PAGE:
Whenever the subject of UK thrash metal arises, Bristolian act Onslaught are always one of the first names mentioned. From their 1985 debut to their split in 1991 and eventual reformation in 2005, the band have been one of the leading lights of the genre. Often heralded as the “English Slayer”, like their now defunct US counterparts, Onslaught draw from a history of both punk and classic metal to make their point.
Apocalyptica has been touring Europe to start 2014, recently performing their ‘Apocalyptic Symphony’ project with help from the The Avanti! Chamber Orchestra. Performing the works of great classical composer Richard Wagner from last year’s Wagner Reloaded (BMG) album, as well as hits from their own twenty-plus year career, the group is still finding ways to delight audiences. TJ Fowler of Ghost Cult caught up with Paavo Lötjönen before a homeland performance in Tampere, FI to discuss the tour, their last album, their ambitious new performances, and what the future holds.
I remember hearing about Apocalyptica back in the mid-90’s when everyone thought Metallica could do no wrong and that an orchestra/cello group had paid Metallica to cover their songs. I was thinking, yeah…ok. (I will keep my opinion of Metallica out of this for the sake objectivity).Soon after the news of the Metallica/cello crossover I forgot all about Apocalyptica as in Tennessee, you don’t really have access to a lot of cello metal bands. Fast forward 20 years, and I am now living in Finland and was given an opportunity to interview Apocalyptica and photograph them for their Apocalyptic Symphony show, playing material from their recent album Wagner Reloaded.As I said earlier I never kept up with the band over the years much like I never did with Metallica, who Apocalyptica by their own admission, would not be where they are today without doing those covers. So career wise Apocalyptica hit the right time cover the Metallica songs when that band was riding high. But for me I had no idea what their other material or compositions really sounded like and if they could stand on their own. So seeing them live was going to be a new experience for me as I was going in blind.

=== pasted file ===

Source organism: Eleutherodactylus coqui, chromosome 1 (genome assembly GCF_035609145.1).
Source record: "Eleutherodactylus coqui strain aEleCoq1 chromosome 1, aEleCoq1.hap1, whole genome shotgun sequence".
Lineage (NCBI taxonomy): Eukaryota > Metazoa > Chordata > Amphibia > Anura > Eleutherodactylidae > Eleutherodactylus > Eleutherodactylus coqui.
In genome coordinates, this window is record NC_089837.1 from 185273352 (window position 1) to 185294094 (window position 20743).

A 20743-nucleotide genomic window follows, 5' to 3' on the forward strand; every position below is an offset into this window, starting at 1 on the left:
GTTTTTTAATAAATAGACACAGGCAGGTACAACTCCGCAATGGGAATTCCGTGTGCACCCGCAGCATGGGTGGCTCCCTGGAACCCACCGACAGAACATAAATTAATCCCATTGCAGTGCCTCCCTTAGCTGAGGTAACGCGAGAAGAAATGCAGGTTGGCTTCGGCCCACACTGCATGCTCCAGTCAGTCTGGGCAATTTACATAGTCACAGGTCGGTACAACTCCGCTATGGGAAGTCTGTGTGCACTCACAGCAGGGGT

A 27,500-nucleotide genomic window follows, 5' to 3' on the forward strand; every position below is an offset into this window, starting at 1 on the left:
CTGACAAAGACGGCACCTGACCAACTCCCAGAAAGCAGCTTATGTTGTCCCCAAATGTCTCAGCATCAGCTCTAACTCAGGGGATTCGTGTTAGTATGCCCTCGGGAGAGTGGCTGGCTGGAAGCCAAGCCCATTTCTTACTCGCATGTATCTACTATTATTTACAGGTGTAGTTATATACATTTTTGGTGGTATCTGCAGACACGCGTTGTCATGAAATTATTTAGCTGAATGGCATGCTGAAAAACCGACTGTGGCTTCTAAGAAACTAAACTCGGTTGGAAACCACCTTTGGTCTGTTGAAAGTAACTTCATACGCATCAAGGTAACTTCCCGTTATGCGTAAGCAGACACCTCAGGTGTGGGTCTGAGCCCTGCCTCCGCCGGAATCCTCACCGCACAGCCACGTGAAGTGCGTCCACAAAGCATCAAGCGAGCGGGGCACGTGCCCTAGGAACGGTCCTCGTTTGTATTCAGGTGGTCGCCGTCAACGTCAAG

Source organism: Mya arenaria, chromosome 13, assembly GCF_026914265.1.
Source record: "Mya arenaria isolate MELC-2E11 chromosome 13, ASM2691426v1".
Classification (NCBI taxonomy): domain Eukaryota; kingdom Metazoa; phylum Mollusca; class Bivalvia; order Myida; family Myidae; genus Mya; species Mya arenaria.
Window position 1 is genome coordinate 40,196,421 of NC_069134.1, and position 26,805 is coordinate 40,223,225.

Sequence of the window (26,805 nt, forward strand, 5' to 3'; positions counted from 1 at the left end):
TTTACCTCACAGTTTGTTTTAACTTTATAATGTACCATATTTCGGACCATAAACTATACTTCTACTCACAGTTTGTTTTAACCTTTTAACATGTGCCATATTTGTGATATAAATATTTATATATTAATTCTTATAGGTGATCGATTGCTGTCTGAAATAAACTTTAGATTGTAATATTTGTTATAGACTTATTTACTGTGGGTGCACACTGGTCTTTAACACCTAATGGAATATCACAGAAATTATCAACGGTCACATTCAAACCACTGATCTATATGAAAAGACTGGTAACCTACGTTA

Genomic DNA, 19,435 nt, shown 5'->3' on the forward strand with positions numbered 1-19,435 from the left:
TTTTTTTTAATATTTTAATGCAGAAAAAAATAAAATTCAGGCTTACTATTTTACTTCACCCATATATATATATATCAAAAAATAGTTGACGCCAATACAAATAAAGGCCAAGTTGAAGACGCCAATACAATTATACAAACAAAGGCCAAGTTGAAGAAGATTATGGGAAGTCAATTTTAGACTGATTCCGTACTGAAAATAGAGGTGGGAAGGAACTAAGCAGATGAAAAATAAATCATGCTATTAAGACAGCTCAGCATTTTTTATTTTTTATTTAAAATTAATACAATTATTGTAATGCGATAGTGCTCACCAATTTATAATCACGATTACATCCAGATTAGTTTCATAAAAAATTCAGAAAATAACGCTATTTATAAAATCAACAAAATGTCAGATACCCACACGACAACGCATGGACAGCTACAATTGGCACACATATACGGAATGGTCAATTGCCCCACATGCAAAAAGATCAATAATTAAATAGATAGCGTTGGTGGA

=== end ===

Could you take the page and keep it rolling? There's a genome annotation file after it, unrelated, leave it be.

As for the venue, Tampere-talo was a great place for the band to play in, as it is specially set up for performances just like this and as a result the sound put forth sounded great and very professional. The venue itself is very pristine and elegant while also being minimalistic in its décor.This night Apocalyptica were performing with the Avanti! Chamber Orchestra instead of just cellos, recreating a lot of Wagner’s classical pieces in a more metal tradition. The show was split up in two parts with an intermission halfway through. The first half of the show seemed to be a set list that was more bombastic, aggressive and something that should make a lot of metal heads very proud. The band sounded very sharp, the orchestra was spot on and of course it was very theatrical with a great light show. The band really sounded great here and showed that they could play aggressive, hard music but still sound grounded in the classical music.
When the band stopped for intermission the audience was allowed to go out in the waiting areas of the concert hall and purchase beverages and snacks while they waited for the second half of the show. As the second half began, it was a very slow and emotional arrangement. This seemed to mark the trend for what the second half would be, a more slow and moody type set. In my opinion I thought Apocalyptica really showed off their musical talent in playing these instrumentals as they really helped capture a more emotional theme in what was being played. Great job here.Apocalyptica are a force to be reckoned with and they have a musical niche that belongs to them alone and that is why they are one of the most popular bands in Finland and abroad. This was made even more evident by the fact that people in the audience were of all classes of people, metal heads, young, middle aged and old. When you have a musical appeal such as that and are also genuine in what you do, you have a recipe for success that enables the band to no longer have to rely on Metallica’s success. [slideshow_deploy id=’5449′]